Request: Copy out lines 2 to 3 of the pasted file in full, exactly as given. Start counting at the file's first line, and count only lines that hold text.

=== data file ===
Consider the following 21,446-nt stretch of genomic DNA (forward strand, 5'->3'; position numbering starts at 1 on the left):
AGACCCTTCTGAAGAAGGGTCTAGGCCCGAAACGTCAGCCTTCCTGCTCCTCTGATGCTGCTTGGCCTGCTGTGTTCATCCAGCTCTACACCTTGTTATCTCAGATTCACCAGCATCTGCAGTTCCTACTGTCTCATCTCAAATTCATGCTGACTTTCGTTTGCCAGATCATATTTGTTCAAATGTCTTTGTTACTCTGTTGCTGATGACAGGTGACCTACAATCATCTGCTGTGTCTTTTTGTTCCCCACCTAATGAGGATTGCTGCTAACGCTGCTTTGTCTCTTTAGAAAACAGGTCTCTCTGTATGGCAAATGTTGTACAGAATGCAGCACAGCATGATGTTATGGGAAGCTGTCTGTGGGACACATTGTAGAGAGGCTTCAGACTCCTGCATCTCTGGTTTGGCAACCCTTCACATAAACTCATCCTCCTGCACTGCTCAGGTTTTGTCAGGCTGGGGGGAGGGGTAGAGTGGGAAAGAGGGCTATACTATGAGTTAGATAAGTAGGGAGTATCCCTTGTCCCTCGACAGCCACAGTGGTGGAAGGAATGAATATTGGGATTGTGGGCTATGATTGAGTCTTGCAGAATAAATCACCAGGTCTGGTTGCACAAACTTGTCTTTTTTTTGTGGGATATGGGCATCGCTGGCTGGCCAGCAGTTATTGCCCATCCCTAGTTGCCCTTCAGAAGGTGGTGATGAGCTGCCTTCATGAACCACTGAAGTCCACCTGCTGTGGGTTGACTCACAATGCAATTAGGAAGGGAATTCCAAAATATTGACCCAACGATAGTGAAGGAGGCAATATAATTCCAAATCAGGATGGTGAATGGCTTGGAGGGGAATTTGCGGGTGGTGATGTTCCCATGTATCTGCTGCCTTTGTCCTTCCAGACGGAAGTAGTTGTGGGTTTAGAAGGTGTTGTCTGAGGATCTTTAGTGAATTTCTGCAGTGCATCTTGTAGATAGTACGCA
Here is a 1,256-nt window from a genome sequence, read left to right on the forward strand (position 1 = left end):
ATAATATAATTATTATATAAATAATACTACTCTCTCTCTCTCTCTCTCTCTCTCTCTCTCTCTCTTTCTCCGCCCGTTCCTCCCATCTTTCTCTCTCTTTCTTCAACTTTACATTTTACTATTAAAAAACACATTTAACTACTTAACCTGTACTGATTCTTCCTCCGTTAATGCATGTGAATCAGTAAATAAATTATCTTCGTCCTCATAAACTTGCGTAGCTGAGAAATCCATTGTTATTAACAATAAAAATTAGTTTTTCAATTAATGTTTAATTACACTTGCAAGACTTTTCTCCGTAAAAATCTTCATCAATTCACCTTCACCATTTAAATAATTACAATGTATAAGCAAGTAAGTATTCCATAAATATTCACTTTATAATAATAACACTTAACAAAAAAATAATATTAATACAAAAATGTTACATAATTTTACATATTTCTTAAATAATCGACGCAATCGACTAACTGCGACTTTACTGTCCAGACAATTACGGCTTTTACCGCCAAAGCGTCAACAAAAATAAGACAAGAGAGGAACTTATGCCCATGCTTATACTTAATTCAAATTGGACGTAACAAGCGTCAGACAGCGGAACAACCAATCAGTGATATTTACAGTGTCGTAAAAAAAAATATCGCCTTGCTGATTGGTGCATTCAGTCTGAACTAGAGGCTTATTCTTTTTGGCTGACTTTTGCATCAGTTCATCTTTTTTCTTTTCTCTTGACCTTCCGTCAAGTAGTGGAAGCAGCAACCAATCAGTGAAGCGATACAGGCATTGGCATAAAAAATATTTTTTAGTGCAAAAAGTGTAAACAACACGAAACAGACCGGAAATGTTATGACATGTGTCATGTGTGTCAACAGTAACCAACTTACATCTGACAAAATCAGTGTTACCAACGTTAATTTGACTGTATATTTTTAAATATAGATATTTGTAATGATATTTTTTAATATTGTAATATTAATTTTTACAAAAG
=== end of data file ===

AGACCCTTCTGAAGAAGGGTCTAGGCCCGAAACGTCAGCCTTCCTGCTCCTCTGATGCTGCTTGGCCTGCTGTGTTCATCCAGCTCTACACCTTGTTATCTCAGATTCACCAGCATCTGCAGTTCCTACTGTCTCATCTCAAATTCATGCTGACTTTCGTTTGCCAGATCATATTTGTTCAAATGTCTTTGTTACTCTGTTGCTGATGACAGGTGACCTACAATCATCTGCTGTGTCTTTTTGTTCCCCACCTAATGAGGATTGCTGCTAACGCTGCTTTGTCTCTTTAGAAAACAGGTCTCTCTGTATGGCAAATGTTGTACAGAATGCAGCACAGCATGATGTTATGGGAAGCTGTCTGTGGGACACATTGTAGAGAGGCTTCAGACTCCTGCATCTCTGGTTTGGCAACCCTTCACATAAACTCATCCTCCTGCACTGCTCAGGTTTTGTCAGGCTGGGGGGAGGGGTAGAGTGGGAAAGAGGGCTATACTATGAGTTAGATAAGTAGGGAGTATCCCTTGTCCCTCGACAGCCACAGTGGTGGAAGGAATGAATATTGGGATTGTGGGCTATGATTGAGTCTTGCAGAATAAATCACCAGGTCTGGTTGCACAAACTTGTCTTTTTTTTGTGGGATATGGGCATCGCTGGCTGGCCAGCAGTTATTGCCCATCCCTAGTTGCCCTTCAGAAGGTGGTGATGAGCTGCCTTCATGAACCACTGAAGTCCACCTGCTGTGGGTTGACTCACAATGCAATTAGGAAGGGAATTCCAAAATATTGACCCAACGATAGTGAAGGAGGCAATATAATTCCAAATCAGGATGGTGAATGGCTTGGAGGGGAATTTGCGGGTGGTGATGTTCCCATGTATCTGCTGCCTTTGTCCTTCCAGACGGAAGTAGTTGTGGGTTTAGAAGGTGTTGTCTGAGGATCTTTAGTGAATTTCTGCAGTGCATCTTGTAGATAGTACGCA
Here is a 1,256-nt window from a genome sequence, read left to right on the forward strand (position 1 = left end):